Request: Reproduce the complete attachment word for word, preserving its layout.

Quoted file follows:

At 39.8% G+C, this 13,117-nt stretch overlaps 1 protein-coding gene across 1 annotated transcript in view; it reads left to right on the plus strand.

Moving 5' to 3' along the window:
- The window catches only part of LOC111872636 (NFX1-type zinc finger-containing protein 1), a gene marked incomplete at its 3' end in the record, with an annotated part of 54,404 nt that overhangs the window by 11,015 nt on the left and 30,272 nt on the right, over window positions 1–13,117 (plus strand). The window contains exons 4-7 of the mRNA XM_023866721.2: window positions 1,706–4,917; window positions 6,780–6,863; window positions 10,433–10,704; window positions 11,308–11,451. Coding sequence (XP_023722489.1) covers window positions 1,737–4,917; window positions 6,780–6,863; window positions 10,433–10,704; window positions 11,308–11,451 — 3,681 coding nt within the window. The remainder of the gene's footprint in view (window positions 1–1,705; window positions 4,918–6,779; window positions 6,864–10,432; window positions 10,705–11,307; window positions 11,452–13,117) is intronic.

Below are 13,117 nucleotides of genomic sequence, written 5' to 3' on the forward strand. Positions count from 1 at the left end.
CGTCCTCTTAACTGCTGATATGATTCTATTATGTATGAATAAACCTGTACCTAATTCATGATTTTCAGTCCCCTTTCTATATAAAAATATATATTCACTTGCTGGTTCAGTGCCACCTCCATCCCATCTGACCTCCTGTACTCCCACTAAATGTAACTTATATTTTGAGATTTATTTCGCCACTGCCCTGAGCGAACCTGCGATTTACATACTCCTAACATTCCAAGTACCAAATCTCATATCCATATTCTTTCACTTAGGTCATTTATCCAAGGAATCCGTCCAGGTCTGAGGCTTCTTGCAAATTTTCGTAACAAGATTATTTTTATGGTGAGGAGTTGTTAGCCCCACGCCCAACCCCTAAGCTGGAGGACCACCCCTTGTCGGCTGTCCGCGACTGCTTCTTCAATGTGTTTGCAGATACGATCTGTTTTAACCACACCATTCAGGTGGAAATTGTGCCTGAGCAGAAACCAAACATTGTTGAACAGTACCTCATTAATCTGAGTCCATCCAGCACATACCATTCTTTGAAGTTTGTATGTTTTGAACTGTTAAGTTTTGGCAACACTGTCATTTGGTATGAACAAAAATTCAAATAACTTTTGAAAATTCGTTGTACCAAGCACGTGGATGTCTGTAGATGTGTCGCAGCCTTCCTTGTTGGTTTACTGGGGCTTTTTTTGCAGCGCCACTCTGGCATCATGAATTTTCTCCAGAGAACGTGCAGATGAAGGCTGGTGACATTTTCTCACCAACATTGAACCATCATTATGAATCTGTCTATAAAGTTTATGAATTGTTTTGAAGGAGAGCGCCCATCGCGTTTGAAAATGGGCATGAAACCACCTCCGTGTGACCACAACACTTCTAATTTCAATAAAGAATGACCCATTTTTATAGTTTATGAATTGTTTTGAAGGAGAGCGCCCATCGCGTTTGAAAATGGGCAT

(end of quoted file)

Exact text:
At 39.8% G+C, this 13,117-nt stretch overlaps 1 protein-coding gene across 1 annotated transcript in view; it reads left to right on the plus strand.

Moving 5' to 3' along the window:
- The window catches only part of LOC111872636 (NFX1-type zinc finger-containing protein 1), a gene marked incomplete at its 3' end in the record, with an annotated part of 54,404 nt that overhangs the window by 11,015 nt on the left and 30,272 nt on the right, over window positions 1–13,117 (plus strand). The window contains exons 4-7 of the mRNA XM_023866721.2: window positions 1,706–4,917; window positions 6,780–6,863; window positions 10,433–10,704; window positions 11,308–11,451. Coding sequence (XP_023722489.1) covers window positions 1,737–4,917; window positions 6,780–6,863; window positions 10,433–10,704; window positions 11,308–11,451 — 3,681 coding nt within the window. The remainder of the gene's footprint in view (window positions 1–1,705; window positions 4,918–6,779; window positions 6,864–10,432; window positions 10,705–11,307; window positions 11,452–13,117) is intronic.

Below are 13,117 nucleotides of genomic sequence, written 5' to 3' on the forward strand. Positions count from 1 at the left end.
CGTCCTCTTAACTGCTGATATGATTCTATTATGTATGAATAAACCTGTACCTAATTCATGATTTTCAGTCCCCTTTCTATATAAAAATATATATTCACTTGCTGGTTCAGTGCCACCTCCATCCCATCTGACCTCCTGTACTCCCACTAAATGTAACTTATATTTTGAGATTTATTTCGCCACTGCCCTGAGCGAACCTGCGATTTACATACTCCTAACATTCCAAGTACCAAATCTCATATCCATATTCTTTCACTTAGGTCATTTATCCAAGGAATCCGTCCAGGTCTGAGGCTTCTTGCAAATTTTCGTAACAAGATTATTTTTATGGTGAGGAGTTGTTAGCCCCACGCCCAACCCCTAAGCTGGAGGACCACCCCTTGTCGGCTGTCCGCGACTGCTTCTTCAATGTGTTTGCAGATACGATCTGTTTTAACCACACCATTCAGGTGGAAATTGTGCCTGAGCAGAAACCAAACATTGTTGAACAGTACCTCATTAATCTGAGTCCATCCAGCACATACCATTCTTTGAAGTTTGTATGTTTTGAACTGTTAAGTTTTGGCAACACTGTCATTTGGTATGAACAAAAATTCAAATAACTTTTGAAAATTCGTTGTACCAAGCACGTGGATGTCTGTAGATGTGTCGCAGCCTTCCTTGTTGGTTTACTGGGGCTTTTTTTGCAGCGCCACTCTGGCATCATGAATTTTCTCCAGAGAACGTGCAGATGAAGGCTGGTGACATTTTCTCACCAACATTGAACCATCATTATGAATCTGTCTATAAAGTTTATGAATTGTTTTGAAGGAGAGCGCCCATCGCGTTTGAAAATGGGCATGAAACCACCTCCGTGTGACCACAACACTTCTAATTTCAATAAAGAATGACCCATTTTTATAGTTTATGAATTGTTTTGAAGGAGAGCGCCCATCGCGTTTGAAAATGGGCAT